He is saying senders shouldn’t have to pay, but instead should be subsidized by ISP subscriber fees. What if I want to receive 10 mbps from a friend who has a 1 mbps connection to the Internet? Does that mean my ISP is obligated to upgrade his connection without charge, because I have already paid to receive 10 mbps? No, my friend must also pay for a 10 Mbps connection my ISP. Or, if he doesn’t connect to my ISP directly, he needs to pay some other 3rd party aggregator who does. That’s the only way it can work, because only senders have control over network load. Only if loads are light, or close to symmetric, are connections made “settlement free.” That hardly applies when Netflix accounts for 30% of network traffic. They need to start paying for that. Why should people who don’t watch Netflix pay for the capacity necessary to handle that traffic?

  4. Shenan

    Sheesh, when did this site become flooded by industry shills? Again, I presume that this is also the case here because this comment, like many others here, throws out an unrelated, inaccurate jab at Netflix. Where’s your evidence for this claim: “Imagine if Netflix had their way and YOU were paying for the data they sent you”?

    In fact, customers already pay for the data they receive from Netflix, AND Netflix already pays for the data they send to their customers. They have both always paid for it, since the beginning. All that Netflix has complained about is now all of a sudden having to pay for other stops that that data makes along the way from them to the viewer, which is against the way that the internet has always operated. In addition, they even provide easy solutions for internet providers to mitigate increases in traffic caused by Netflix, but some providers refuse those simple measures, again against the way that the internet has always operated.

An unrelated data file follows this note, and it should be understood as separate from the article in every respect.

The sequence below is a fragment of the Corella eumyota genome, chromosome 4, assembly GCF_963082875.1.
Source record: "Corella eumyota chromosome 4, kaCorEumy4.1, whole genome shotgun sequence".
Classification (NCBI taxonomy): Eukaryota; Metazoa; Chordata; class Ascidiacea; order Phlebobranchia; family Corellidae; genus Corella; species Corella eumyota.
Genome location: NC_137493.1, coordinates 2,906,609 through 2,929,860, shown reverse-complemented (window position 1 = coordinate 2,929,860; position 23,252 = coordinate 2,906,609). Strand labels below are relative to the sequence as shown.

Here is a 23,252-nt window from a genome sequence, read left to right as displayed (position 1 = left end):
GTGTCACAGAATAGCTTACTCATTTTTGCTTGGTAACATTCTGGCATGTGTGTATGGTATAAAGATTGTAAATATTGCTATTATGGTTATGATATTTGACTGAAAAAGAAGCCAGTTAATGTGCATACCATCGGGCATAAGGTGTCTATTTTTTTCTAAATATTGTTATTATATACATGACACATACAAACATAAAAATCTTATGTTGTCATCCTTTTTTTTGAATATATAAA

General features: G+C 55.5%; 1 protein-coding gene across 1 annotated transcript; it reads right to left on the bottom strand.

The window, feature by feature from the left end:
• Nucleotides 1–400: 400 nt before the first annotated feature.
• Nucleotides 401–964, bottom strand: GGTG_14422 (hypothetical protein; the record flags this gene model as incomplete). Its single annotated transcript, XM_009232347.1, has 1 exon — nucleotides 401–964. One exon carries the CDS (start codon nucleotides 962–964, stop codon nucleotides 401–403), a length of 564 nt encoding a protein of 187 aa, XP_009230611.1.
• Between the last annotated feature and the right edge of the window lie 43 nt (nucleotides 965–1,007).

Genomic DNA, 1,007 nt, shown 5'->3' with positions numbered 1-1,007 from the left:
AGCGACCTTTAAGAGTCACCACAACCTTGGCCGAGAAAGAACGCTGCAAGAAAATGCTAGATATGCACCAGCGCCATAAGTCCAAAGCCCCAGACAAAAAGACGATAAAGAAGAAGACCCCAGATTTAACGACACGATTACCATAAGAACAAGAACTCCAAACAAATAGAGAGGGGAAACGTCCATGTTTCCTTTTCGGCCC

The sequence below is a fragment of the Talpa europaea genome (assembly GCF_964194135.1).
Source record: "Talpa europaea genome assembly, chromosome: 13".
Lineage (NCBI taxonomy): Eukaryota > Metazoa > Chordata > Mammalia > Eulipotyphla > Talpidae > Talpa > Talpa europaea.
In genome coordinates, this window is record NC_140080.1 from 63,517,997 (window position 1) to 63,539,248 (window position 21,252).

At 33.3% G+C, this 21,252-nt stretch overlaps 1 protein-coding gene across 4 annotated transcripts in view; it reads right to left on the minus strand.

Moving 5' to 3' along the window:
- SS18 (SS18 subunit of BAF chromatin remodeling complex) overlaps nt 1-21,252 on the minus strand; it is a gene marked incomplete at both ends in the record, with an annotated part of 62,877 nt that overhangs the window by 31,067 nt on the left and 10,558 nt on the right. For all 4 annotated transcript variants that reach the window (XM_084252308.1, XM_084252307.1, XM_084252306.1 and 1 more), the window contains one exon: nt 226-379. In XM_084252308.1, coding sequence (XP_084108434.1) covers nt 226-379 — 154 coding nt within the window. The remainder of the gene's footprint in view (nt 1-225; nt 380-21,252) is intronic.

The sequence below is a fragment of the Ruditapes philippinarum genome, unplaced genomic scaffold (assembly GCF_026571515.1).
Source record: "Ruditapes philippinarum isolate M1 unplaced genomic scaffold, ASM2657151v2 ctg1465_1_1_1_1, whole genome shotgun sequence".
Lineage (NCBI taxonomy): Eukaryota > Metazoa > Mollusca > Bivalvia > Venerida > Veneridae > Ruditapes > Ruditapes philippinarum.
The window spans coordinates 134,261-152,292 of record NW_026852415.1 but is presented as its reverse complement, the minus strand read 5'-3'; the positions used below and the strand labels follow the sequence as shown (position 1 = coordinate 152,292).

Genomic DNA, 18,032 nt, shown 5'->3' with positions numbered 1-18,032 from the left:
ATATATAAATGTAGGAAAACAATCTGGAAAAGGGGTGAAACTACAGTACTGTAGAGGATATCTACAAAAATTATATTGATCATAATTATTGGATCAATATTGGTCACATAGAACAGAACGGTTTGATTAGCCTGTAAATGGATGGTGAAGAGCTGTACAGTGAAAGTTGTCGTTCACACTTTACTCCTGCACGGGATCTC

By the way, before anyone makes any such claims, I have no relationship with Netflix other than paying them for both streaming and DVD by mail plan. My interest in making these posts is purely to protect consumer interests and internet freedoms.

  5. The inability for consumers to recognize or control how much data they are receiving is one of the main reasons why the Internet is based on a “sender pays” model. Because www sites pay by the volume of data they send, they are motivated to send only what the receiver will value (plus a few ads to pay the bills). Imagine if Netflix had their way and YOU were paying for the data they sent you. You would need a little meter on your www browser to tell you which sites are running up your bill and to weigh that against the value you perceive.

    It is also the reason why gross caps are preferable to more precise metering. The alternative to either of these approaches is just to limit the connection speed, and let you use it 24/7 if you please. However, based on typical ISP provisioning, this would cut your connection speed by a factor of at least 20. Most people would rather than 1 Mbps that they can use in bursts when they need it rather than 50 kbps they can use around the clock without caps. Traditional www usage is very bursty: you want to load the page as quickly as possible, and then your connection is idle while you read it. Long form video streaming is an entirely different usage pattern that will require network upgrades to support large numbers of simultaneous users. It makes sense for those users to pay for it, even if the early adopters got a free ride on their neighbor’s idle capacity.

  6. The big issue with this blog post is you are intentionally misleading people by perpetuating this nonsensical label of “cap” as populist rhetoric. Nobody is capping your usage, you can basically buy what you need, just like you don’t get capped at a dozen eggs by your grocery store. An example of capping would be netflix, who limits how many concurrent users can access an account.

    Agree there needs to be a clear way for people to know what they use and just like cars are rated for mpg and appliances for energy consumption, applications have a role to play here in stating how much bandwidth their services require. Maybe the Department of Weights and Measures could help you there.